Native America: In Translation
Martine Gutierrez (American, b. 1989), Queer Rage, Imagine Life-Size, and I’m Tyra, from the series Indigenous Woman, 2018.
February 24–June 25, 2023
Herzfeld Center for Photography and Media Arts
Included with Admission
“The ultimate form of decolonization is through how Native languages form a view of the world. These artists provide sharp perceptions, rooted in their cultures.” —Wendy Red Star
In Native America: In Translation, 10 artists consider Indigenous histories, cultures, and representation through a contemporary lens. Photography, a medium historically used to suppress and stereotype Native cultures, is reclaimed by these artists, who are, in the words of the curator Wendy Red Star, “opening up space in the art world for new ways of seeing and thinking.”
The exhibition highlights the featured artists’ perspectives on community, identity, heritage, and the legacy of colonialism on the American continents. Among them, Martine Gutierrez used the fashion magazine format to question the social construction of identity in her work Indigenous Woman. In nindinawemaganidog (all my relations), Rebecca Belmore combined symbolic elements from her past performance works to call attention to violence perpetrated by governments against Native people. And in photographs unique to the Milwaukee Art Museum’s presentation, Tom Jones beaded portraits of people from his community with patterns referencing their Ho-Chunk cultural traditions.
Also featured in the exhibition are Nalikutaar Jacqueline Cleveland, Koyoltzintli, Duane Linklater, Guadalupe Maravilla, Kimowan Metchewais, Alan Michelson, and Marianne Nicolson. All 10 artists represent various Native nations and affiliations throughout what is now called North America, including Cold Lake First Nations, Ho-Chunk Nation, Lac Seul First Nation, Musgamakw Dzawada'enuxw First Nations, Native Village of Kwinhagak Tribal Government, and Six Nations of the Grand River.
Native America: In Translation is curated by Wendy Red Star, an Apsáalooke artist whose work was included in the Museum’s recent exhibition On Repeat: Serial Photography. Native America: In Translation is organized by Aperture and was developed from the Fall 2020 issue of Aperture magazine guest edited by Red Star. The Native Initiatives Advisory Group at the Museum was instrumental in helping develop the programs we are offering in conjunction with this exhibition.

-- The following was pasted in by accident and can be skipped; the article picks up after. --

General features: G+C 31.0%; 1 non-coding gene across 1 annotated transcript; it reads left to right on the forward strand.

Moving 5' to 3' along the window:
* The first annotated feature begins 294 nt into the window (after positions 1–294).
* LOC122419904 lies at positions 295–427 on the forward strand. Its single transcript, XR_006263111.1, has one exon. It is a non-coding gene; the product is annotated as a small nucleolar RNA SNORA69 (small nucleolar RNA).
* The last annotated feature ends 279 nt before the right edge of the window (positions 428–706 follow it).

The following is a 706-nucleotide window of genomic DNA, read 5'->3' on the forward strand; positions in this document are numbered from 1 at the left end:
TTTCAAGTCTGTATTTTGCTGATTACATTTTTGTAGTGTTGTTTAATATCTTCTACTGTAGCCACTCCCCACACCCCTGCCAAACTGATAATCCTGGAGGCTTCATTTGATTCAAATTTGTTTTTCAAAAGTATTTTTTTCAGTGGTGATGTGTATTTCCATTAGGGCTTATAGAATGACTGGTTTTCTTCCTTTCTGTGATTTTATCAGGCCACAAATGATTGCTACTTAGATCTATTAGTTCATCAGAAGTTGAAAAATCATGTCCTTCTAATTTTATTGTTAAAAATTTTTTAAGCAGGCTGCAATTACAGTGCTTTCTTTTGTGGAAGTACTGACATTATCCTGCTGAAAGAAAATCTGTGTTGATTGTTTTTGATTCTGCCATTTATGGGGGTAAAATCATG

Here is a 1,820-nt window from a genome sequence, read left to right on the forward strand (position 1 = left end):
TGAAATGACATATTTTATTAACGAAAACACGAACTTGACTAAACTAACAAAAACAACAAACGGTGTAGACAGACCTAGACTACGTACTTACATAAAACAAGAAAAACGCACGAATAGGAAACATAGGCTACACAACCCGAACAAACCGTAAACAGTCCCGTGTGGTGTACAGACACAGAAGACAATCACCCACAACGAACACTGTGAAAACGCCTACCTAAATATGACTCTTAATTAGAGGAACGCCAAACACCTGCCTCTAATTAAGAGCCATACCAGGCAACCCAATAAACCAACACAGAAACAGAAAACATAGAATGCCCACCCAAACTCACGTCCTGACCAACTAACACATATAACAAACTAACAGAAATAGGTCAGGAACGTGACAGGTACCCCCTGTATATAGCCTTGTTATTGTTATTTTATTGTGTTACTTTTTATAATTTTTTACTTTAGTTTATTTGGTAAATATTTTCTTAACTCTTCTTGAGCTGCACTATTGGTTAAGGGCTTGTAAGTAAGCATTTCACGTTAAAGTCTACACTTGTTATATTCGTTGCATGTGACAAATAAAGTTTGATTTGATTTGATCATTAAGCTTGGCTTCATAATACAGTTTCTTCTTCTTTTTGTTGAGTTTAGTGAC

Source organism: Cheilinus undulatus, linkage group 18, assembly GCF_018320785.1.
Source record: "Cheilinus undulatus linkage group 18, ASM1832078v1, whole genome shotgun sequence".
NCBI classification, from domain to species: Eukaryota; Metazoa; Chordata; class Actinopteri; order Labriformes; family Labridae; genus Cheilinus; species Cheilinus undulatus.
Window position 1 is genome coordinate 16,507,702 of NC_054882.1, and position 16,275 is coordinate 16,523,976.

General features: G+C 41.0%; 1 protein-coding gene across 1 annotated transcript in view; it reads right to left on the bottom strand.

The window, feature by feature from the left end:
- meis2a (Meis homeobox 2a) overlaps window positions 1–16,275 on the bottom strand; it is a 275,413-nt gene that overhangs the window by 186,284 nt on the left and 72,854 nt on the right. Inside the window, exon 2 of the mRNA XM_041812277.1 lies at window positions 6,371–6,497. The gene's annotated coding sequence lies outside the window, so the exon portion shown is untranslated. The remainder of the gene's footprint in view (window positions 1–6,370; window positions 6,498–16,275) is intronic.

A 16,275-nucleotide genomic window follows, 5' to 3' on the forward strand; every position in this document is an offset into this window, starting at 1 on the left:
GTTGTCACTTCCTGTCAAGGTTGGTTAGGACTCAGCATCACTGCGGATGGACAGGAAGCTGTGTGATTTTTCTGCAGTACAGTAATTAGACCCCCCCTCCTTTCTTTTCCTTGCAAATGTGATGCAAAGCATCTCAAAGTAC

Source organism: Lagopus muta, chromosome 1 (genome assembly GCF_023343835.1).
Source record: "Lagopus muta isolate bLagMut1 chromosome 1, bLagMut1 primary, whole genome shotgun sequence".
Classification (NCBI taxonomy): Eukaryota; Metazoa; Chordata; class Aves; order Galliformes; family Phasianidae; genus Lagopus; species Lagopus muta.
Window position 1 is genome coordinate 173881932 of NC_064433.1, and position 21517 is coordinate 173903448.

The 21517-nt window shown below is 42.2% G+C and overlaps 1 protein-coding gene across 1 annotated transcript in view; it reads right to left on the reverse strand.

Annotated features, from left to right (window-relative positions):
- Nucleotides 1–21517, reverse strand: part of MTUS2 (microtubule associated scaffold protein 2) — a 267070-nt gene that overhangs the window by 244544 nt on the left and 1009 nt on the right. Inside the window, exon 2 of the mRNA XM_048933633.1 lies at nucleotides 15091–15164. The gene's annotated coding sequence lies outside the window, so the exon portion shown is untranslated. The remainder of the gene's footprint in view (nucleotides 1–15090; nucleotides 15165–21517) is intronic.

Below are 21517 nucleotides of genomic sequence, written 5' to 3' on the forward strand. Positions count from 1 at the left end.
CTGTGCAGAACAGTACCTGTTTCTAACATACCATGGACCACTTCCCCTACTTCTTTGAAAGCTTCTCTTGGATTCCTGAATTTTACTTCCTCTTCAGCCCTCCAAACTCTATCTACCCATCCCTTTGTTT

Tom Jones (Ho-Chunk, b. 1964), JoAnn Jones (detail), from the series Strong Unrelenting Spirits, 2015, printed 2021.
Inkjet print, beads, thread. Image courtesy of the artist © Tom Jones.
Guadalupe Maravilla (American, b. El Salvador, 1976), I Crossed the Border Retablo, 2021.
Oil on tin, cotton, glue mixture, wood. Courtesy of the artist; Princeton University Art Museum, New Jersey; and Aperture. Photo by JSP Art Photography.
Rebecca Belmore (Lac Seul First Nation, b. 1960), matriarch (detail), from the series nindinawemaganidog (all of my relations), 2018.
Inkjet print. Photo by Henri Robindeau. Courtesy of the artist and Aperture, New York. © Rebecca Belmore
Tom Jones, Bella Falcon, from the series Strong Unrelenting Spirits, 2023.
Purchase, with funds from Herzfeld Foundation Acquisition Fund and Photography Council, M2023.161 © Tom Jones
Kimowan Metchewais (Cold Lake First Nations, 1963–2011), Indian Handsign, 1997.
Dye diffusion transfer prints. Courtesy of the Kimowan Metchewais [McLain] Collection, NMAI. AC.084, National Museum of the American Indian Archives Center, Smithsonian Institution, and Aperture
Kimowan Metchewais (Cold Lake First Nations, 1963–2011), Cold Lake Fishing, 2004/6.
Paper, ink, adhesive tape, graphite, acrylic paint. Courtesy of the Kimowan Metchewais [McLain] Collection, NMAI.AC.084, National Museum of the American Indian Archives Center, Smithsonian Institution, and Aperture
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“Native America: In Translation” is organized by Aperture and is made possible, in part, with generous support from the National Endowment for the Arts.
Exhibitions in the Herzfeld Center for Photography and Media Arts sponsored by